Cottam – a typo spotted

I just had an e-mail from Rick Cowey, whose eagle eye had spotted a typo in the birthdate of one of the Cottams — Mary, daughter of Richard Cottam and Margaret Bagot. I had her birth date as 1858, when it was actually 1830, and once the right birth date was there, a lot of other things fell into place, like her marriage to John Worrall, and her children. Rick also kindly sent me images of her appearing on the 1841 and 1881 censuses, the first in Manchester, and the second in Middlesex, where the family moved to in the mid-1860s.

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Back on the Web

I’ve given up Yahoo! as a bad job.

It’s nearly 2 weeks since our Web pages on YahooGeocities became inaccessible, so I’ve decided to move them to Bravenet.

It will take some time to move everything across and ensure that the links work and so on, so please be patient! But it will also make it possible to update some of the material, including the family tree stuff, so in the end it may turn out to be a good thing.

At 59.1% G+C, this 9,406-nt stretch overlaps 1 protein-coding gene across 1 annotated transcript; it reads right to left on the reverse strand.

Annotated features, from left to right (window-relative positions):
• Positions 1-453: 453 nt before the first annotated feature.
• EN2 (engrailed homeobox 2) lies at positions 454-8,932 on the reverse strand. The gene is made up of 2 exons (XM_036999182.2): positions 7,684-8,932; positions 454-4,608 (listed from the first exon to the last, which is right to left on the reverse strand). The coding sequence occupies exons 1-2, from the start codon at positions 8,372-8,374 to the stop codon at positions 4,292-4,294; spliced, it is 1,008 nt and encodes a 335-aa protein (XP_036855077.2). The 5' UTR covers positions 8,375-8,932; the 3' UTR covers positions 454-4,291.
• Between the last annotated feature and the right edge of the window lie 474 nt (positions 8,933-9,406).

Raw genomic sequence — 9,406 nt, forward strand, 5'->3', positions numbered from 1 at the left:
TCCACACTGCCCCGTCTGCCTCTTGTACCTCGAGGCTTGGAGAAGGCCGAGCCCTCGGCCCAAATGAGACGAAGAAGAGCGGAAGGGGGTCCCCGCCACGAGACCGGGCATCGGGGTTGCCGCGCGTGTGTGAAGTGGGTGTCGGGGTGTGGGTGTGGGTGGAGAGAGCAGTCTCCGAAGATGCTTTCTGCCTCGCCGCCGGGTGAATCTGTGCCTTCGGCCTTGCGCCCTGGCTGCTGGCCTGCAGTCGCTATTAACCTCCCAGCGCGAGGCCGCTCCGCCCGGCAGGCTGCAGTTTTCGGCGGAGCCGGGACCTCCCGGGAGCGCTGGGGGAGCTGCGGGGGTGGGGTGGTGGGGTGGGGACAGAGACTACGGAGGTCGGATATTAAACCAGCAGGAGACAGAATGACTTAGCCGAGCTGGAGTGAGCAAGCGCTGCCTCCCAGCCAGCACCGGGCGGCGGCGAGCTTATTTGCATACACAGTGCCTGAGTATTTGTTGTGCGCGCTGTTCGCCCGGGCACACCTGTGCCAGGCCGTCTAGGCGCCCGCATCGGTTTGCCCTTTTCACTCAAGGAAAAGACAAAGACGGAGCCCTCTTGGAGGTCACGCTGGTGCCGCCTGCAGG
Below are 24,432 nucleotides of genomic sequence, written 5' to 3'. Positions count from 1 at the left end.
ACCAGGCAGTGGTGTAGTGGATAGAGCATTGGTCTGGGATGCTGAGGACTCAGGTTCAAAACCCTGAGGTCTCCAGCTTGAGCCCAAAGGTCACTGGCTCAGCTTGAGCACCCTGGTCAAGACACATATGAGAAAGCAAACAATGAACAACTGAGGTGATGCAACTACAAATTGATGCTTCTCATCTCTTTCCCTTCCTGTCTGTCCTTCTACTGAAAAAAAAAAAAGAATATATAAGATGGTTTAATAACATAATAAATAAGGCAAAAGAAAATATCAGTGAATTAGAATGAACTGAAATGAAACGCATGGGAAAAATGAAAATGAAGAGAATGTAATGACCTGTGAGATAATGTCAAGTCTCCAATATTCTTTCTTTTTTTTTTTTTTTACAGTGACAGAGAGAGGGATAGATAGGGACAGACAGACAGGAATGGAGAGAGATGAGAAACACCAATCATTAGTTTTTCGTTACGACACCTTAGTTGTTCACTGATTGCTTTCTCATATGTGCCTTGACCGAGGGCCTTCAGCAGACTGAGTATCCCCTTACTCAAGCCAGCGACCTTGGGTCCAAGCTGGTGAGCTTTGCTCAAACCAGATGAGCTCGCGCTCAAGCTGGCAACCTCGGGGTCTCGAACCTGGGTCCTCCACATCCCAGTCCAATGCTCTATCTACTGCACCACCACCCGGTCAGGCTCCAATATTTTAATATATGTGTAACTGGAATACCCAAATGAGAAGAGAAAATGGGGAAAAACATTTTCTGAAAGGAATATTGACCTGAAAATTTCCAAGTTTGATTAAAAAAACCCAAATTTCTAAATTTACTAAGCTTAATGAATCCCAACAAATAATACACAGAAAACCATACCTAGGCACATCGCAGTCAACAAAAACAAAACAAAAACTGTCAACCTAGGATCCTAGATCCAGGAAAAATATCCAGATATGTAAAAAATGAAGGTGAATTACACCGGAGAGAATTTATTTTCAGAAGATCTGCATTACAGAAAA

Anyway, please bookmark the new site, and feel free to sign the guest book, or add a comment either here, or there. To add a comment here, just click on “Comments” at the bottom of each entry.

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Falkenberg breakthrough – after 30 years

When we first started doing family history, soon after we were married, we asked Val’s grandmother, Emma le Sueur about her ancestors. She often couldn’t remember their names, but she remembered what they had died of and what pills they took. But she did tell us that her mother was Jessie Falkenberg and her father was Edward Decker (and that he had died when she was about 8, at Covimvaba).